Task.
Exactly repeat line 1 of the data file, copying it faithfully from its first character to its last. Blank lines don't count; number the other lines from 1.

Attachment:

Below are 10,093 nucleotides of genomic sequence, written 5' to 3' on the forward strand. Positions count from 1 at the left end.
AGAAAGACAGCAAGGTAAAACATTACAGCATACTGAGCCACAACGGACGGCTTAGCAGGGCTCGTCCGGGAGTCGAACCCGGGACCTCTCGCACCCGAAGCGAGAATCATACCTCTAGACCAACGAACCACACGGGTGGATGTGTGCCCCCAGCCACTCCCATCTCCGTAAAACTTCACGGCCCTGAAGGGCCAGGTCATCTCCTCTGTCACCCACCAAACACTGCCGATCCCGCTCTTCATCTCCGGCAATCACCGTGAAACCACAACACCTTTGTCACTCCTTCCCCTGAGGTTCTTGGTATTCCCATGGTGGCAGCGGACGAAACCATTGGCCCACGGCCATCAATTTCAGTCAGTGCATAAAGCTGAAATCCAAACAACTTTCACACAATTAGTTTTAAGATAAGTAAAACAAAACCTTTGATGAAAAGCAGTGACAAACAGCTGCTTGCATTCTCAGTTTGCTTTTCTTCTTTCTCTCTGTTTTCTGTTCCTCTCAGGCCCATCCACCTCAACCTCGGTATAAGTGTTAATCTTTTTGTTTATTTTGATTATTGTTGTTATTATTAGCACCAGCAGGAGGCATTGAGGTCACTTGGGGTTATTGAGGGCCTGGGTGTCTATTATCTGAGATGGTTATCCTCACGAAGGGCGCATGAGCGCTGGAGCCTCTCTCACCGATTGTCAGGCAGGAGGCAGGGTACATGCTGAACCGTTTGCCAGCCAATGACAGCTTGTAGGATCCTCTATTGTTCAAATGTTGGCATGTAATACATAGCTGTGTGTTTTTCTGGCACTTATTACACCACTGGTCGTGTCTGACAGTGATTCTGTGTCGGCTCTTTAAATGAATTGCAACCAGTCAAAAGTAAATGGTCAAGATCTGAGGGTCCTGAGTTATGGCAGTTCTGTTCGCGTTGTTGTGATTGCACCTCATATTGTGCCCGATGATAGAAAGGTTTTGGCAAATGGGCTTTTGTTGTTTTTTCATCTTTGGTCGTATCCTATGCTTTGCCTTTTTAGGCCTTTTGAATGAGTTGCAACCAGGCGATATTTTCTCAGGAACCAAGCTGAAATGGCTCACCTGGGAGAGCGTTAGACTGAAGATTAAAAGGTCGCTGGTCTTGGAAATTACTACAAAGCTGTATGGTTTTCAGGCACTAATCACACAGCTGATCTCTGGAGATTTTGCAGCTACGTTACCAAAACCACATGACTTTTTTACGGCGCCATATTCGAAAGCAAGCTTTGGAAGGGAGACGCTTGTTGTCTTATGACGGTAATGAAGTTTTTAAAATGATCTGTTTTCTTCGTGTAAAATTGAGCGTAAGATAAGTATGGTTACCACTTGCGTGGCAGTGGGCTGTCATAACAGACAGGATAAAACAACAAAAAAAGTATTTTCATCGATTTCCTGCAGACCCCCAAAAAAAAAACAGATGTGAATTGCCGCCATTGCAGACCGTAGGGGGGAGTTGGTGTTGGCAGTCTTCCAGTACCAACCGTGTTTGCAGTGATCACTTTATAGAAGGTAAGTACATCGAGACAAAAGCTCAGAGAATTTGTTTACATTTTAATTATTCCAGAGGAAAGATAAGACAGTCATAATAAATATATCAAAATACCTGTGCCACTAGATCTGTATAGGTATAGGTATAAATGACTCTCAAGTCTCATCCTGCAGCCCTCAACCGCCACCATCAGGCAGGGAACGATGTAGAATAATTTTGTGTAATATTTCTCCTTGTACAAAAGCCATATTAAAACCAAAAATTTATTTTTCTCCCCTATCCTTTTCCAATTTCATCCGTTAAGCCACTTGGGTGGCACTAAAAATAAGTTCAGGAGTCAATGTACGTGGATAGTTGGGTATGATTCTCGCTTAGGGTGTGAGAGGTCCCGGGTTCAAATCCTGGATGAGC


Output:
Below are 10,093 nucleotides of genomic sequence, written 5' to 3' on the forward strand. Positions count from 1 at the left end.